Off the record

Off the record

AAP’s heartburn

Navjot Singh Sidhu’s likely announcement on Monday to join the AAP is creating heartburn among certain senior party leaders in Punjab. They don’t want Sidhu to be named as the candidate for the coveted post of chief minister in case the party comes to power in poll-bound Punjab. Senior AAP leaders feel the Punjab team has done a lot of leg work to bring the political green party on its feet ahead of elections.

Sidhu, they feel, will walk away with much of the credit for ‘AAP’s success’ in elections. They indicate settling him for the post of deputy CM. The party is already grappling with serious internal wrangling. Two of the four AAP MPs are under suspension for ‘anti-party activities.’ Much will depend on how the AAP performs in the polls. Sidhu brings along credibility and the sting to take on the Badals and the Congress.
Gautam Dheer, Chandigarh

All for Rajini

A senior personal assistant to a minister in Tamil Nadu got into controversy after he issued a recommendation letter to a person under his boss’ letterhead to secure movie tickets for Rajinikanth's Kabali at a theatre in Chennai. In his letter dated July 15, addressed to the manger of Abirami theatre in Chennai, the minister’s subordinate demanded 10 tickets for Kabali’s first show on July 22. The letter also contained the Tamil Nadu government’s official date seal.

However, it was not known whether the movie tickets were issued to the bearer of the letter of not. Just a day before the release of the movie, the letter was photographed and circulated in the social media and WhatsApp. Unaware of the “leak” of his letter, the official came to office the next day only to feel the wrath of his superior for abusing his official position.
Sathyanaryana R, Chennai

Clean-up time

In a bid to take the sting off Akali Dal leaders’ barbs, Delhi CM Arvind Kejriwal scrubbed dishes at Amritsar’s Golden Temple before daybreak as an apology for what he called an “unintentional mistake.” The AAP’s youth manifesto had us-ed the image of the Sikh shrine with the party symbol, the broom. As advised by Punjab AAP leaders, Kejriwal was careful to avoid sweeping the floors – considered an important service for penance – lest he be accused of using his party symbol at the shrine! With folded hands and a handkerchief covering his head, the CM went around the shrine complex, offered prayers and later washed utensils at the “Langar hall” or the community kitchen which serves food to over one lakh people in a single day.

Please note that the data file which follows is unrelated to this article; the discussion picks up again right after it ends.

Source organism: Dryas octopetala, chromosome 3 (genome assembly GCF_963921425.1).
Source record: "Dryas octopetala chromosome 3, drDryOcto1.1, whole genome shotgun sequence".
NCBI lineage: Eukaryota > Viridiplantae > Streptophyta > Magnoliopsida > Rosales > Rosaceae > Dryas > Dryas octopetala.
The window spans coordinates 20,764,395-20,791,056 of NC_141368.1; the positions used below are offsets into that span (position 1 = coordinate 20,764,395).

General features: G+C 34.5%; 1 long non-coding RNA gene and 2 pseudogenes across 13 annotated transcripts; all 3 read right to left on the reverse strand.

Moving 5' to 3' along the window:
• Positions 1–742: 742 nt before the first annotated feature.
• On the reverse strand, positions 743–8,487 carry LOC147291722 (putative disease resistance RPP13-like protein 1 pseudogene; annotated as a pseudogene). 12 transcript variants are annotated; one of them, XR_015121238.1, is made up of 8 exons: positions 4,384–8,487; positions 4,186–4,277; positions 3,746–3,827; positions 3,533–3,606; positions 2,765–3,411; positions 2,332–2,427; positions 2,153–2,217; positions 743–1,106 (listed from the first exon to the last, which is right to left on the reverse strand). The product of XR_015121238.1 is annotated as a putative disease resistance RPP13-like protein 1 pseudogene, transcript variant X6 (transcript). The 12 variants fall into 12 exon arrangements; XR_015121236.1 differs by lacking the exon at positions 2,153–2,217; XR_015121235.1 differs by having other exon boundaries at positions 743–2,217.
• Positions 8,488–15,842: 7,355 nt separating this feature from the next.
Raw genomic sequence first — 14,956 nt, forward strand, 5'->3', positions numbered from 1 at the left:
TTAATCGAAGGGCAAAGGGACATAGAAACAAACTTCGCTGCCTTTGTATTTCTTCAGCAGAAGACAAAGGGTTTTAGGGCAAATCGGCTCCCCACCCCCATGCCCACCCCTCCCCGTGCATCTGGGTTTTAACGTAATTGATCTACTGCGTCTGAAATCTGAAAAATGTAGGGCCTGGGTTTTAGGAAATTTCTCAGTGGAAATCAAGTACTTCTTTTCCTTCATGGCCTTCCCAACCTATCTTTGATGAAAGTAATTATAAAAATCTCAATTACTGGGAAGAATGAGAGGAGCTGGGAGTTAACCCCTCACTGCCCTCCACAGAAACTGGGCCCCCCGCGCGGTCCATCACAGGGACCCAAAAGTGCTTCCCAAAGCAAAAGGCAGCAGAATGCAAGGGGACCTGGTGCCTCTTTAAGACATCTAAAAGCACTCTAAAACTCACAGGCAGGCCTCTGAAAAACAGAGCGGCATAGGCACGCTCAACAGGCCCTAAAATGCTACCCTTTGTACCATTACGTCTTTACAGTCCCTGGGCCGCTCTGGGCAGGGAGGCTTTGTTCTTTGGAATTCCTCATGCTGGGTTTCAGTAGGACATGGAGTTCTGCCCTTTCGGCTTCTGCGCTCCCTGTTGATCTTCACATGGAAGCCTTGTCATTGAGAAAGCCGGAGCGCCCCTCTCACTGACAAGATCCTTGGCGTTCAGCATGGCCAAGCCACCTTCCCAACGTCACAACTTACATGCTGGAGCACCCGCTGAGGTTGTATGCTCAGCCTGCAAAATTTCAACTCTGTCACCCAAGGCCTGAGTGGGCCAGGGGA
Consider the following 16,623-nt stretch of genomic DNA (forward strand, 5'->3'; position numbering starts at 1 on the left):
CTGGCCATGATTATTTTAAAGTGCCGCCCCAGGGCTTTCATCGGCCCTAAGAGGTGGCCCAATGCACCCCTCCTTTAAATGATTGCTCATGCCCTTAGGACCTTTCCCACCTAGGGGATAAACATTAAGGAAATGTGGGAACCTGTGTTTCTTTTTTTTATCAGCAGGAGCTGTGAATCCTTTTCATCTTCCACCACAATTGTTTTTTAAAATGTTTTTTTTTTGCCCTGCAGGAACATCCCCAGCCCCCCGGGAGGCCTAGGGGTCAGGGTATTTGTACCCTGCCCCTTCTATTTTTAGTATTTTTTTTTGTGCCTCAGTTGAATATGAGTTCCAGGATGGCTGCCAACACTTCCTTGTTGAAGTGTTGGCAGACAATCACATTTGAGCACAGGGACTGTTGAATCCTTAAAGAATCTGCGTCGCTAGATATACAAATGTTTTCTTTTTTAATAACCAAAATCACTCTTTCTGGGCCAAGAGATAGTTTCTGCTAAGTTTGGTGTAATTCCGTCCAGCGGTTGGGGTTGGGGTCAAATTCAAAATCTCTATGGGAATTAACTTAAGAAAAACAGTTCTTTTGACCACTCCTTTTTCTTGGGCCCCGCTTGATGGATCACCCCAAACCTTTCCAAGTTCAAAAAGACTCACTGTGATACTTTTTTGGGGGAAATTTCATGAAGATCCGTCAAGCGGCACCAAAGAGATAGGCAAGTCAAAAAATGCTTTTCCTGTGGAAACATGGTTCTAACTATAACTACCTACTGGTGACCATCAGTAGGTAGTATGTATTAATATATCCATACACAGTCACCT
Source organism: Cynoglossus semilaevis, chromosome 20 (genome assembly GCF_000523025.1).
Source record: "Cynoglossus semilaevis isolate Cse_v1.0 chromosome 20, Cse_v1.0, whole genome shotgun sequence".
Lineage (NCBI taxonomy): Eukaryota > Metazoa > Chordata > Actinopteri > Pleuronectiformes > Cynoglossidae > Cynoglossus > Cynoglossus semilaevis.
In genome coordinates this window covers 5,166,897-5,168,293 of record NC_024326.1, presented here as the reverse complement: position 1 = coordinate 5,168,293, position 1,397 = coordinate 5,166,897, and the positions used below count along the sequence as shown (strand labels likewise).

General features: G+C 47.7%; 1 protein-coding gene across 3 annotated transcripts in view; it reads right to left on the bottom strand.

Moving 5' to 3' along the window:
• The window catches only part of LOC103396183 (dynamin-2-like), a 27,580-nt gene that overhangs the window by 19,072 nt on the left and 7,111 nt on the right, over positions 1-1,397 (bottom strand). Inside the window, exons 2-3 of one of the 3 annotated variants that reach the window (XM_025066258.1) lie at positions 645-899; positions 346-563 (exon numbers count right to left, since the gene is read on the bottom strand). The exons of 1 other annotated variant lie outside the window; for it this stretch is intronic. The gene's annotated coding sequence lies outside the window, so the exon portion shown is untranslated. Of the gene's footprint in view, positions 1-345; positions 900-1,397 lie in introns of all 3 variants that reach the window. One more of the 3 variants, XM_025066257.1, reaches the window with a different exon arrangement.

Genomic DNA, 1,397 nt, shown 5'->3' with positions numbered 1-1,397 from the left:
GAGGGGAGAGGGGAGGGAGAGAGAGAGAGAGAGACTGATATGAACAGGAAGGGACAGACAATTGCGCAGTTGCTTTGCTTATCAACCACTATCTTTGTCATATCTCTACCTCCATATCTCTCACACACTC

Shekhar Iyer, New Delhi

Poles apart

Ever since he took charge of the Human Resource Development (HRD) Ministry from his predecessor Smriti Irani earlier this month, Union Minister Prakash Javadekar seems to be on a mission to change the perception about the functioning of the ministry which has mostly remained in the limelight for all the wrong reasons. Be it the debate over Irani’s qualifications or the suicide of PhD scholar Rohith Vemula and the subsequent unrest in UoH and the fracas on JNU campus, all the public attention that the HRD Ministry has gained so far was for the accusations of saffronising education.

Soon after taking up his new role, Javadekar spread the word that improving the quality of education and making it accessible to every one was the only intent of the Narendra Modi government. He then invited suggestions from people on a new education policy, saying education was not for party politics. He not only held a meeting with the correspondents covering his ministry to understand the problems and issues that the education sector is facing today, but also recognised the role of media in nation’s development, apparently putting himself in contrast to his immediate predecessor.  
Prakash Kumar, New Delhi

Rift in making

There appears to be a faultline developing between senior Congress leader Ashok Gehlot, also a former CM, and the state in-charge of the Congress in Rajasthan, Gurudas Kamat. Once considered good colleagues, the duo were caught in an indirect war of words in the Congress Working Committee’s first meeting in Jaipur. Kamat indirectly expressed displeasure over Gehlot’s reaction to his retirement a month ago. The latter had said that Kamat’s abrupt resignation does not send a good message.

In an offensive mood, Geh-lot, without taking Kamat’s name, said in the meeting that Congress members were using blackmail politics to realise their vested interests. He slyly mentioned Kamat’s desire of securing a ticket for the MP election and his subsequent failure at it, as the reason for resignation. Kamat’s return to active politics is seen as a good sign in the Congress. However, it’s hard to say if it will unite or further divide the two leaders.
Tabeenah Anjum Qureshi, Jaipur

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